My source on HR 3962, Timothy
Jost of Health Affairs Blog, says this about Saturday night’s big
change in the House health care reform bill, the Stupak amendment:
The Stupak amendment ... prohibits the use of any funds authorized or
appropriated under the Act “to cover any part of the costs of any health
plan that includes coverage for abortion,” except in cases of rape, incest, or physical life endangerment, even if the abortion coverage is paid for
with a separate premium. Private plans can only offer abortion coverage
to persons receiving federal affordability subsidies if the coverage is
offered as separate supplemental coverage, paid for with premiums that
are not subsidized under the Act and that fully cover the administrative
costs of the abortion coverage. The public plan may not offer abortion
coverage at all. Private plans that participate in the exchange and
include abortion coverage (i.e. plans that are sold without
affordability credits) must also offer plans through the exchange that
are identical in every respect except for not covering abortion.
Exchanges are not required to offer plans that cover abortion.
The amendment covers all funds authorized and appropriated under the
Act. It is not, therefore, limited to the affordability credits, but
also to credits paid to small employers to encourage them to insure
their employees and presumably to other programs like school-based
health clinics, nurse managed health centers, or health services for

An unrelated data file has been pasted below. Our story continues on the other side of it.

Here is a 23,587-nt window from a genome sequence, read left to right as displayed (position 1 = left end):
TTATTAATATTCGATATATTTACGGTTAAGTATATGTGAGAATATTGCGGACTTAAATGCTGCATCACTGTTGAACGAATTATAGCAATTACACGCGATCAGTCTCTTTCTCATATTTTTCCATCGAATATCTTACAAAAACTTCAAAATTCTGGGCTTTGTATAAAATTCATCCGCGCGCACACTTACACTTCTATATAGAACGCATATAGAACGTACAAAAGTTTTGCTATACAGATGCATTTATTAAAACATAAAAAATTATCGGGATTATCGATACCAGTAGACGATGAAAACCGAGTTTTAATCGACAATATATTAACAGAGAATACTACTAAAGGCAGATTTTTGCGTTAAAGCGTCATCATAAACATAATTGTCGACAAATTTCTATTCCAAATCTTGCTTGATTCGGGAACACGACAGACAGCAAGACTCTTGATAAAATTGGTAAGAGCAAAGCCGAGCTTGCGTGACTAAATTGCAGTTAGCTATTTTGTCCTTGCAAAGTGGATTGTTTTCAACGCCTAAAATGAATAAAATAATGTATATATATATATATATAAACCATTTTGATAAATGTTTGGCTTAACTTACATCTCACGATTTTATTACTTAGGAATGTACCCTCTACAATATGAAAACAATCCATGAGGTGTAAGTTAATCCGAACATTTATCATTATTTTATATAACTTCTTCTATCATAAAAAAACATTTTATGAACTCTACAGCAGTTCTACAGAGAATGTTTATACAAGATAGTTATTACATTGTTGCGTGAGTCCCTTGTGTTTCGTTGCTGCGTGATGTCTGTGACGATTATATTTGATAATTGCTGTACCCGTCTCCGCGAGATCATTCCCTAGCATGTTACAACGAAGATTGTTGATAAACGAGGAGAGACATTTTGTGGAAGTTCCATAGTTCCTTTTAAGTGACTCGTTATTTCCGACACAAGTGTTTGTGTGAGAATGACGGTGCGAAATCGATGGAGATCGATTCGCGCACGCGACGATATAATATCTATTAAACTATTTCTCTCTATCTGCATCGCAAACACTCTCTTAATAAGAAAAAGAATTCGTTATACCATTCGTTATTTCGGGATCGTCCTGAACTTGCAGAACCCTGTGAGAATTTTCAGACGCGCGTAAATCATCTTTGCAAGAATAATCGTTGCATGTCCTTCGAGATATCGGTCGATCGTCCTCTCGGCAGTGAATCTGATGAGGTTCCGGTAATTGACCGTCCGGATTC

Native Americans that are also funded under the Act. (The Act already
contained separate abortion coverage prohibitions for school-based and
Native American Health Services.
In other words, any plan, public or private, that wants any Federal
money, cannot offer abortion services.
As a foster parent who has taken the impoverished,
unwanted and neglected children of drug abusers into my home, I can
honestly say that in some cases, abortion would have been preferable to
the abuse they suffered as babies and children, often homeless, beaten,
and unfed. It’s not easy to raise a child: it takes love, training, and a
fair amount of money. Children having children helps no one. And the
dream of adopting all these kids is far-fetched: most foster children
NEVER get adopted.
I’m not talking here about abstract issues of women’s rights, although of course I (a
woman) believe in them. I’m talking about grim reality. I took my foster
daughter to get an abortion at Planned Parenthood when she got pregnant
at 16 by a ne’er-do-well, and now she is a happy mother of 25. She
thanks me every day. And by the way, I paid for that out of my own